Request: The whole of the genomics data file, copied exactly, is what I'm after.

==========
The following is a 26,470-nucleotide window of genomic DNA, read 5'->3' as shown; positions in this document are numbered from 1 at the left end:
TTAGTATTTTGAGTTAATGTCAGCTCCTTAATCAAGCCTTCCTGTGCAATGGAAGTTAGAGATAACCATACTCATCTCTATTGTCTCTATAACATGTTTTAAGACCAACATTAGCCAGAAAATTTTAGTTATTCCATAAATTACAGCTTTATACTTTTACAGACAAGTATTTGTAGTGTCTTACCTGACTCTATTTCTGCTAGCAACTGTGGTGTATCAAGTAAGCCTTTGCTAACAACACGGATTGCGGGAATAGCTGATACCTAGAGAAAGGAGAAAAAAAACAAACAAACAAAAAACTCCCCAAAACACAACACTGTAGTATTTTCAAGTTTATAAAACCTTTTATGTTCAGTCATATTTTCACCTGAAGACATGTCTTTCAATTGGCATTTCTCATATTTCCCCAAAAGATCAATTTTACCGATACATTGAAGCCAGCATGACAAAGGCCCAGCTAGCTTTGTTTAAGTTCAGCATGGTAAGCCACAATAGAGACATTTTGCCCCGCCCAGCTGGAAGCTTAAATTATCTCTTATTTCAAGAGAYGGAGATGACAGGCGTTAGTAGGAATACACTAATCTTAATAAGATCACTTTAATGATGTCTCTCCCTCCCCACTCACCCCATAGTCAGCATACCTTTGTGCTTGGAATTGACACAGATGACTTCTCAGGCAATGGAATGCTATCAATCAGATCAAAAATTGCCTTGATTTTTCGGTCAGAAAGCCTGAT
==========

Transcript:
The following is a 26,470-nucleotide window of genomic DNA, read 5'->3' as shown; positions in this document are numbered from 1 at the left end:
TTAGTATTTTGAGTTAATGTCAGCTCCTTAATCAAGCCTTCCTGTGCAATGGAAGTTAGAGATAACCATACTCATCTCTATTGTCTCTATAACATGTTTTAAGACCAACATTAGCCAGAAAATTTTAGTTATTCCATAAATTACAGCTTTATACTTTTACAGACAAGTATTTGTAGTGTCTTACCTGACTCTATTTCTGCTAGCAACTGTGGTGTATCAAGTAAGCCTTTGCTAACAACACGGATTGCGGGAATAGCTGATACCTAGAGAAAGGAGAAAAAAAACAAACAAACAAAAAACTCCCCAAAACACAACACTGTAGTATTTTCAAGTTTATAAAACCTTTTATGTTCAGTCATATTTTCACCTGAAGACATGTCTTTCAATTGGCATTTCTCATATTTCCCCAAAAGATCAATTTTACCGATACATTGAAGCCAGCATGACAAAGGCCCAGCTAGCTTTGTTTAAGTTCAGCATGGTAAGCCACAATAGAGACATTTTGCCCCGCCCAGCTGGAAGCTTAAATTATCTCTTATTTCAAGAGAYGGAGATGACAGGCGTTAGTAGGAATACACTAATCTTAATAAGATCACTTTAATGATGTCTCTCCCTCCCCACTCACCCCATAGTCAGCATACCTTTGTGCTTGGAATTGACACAGATGACTTCTCAGGCAATGGAATGCTATCAATCAGATCAAAAATTGCCTTGATTTTTCGGTCAGAAAGCCTGAT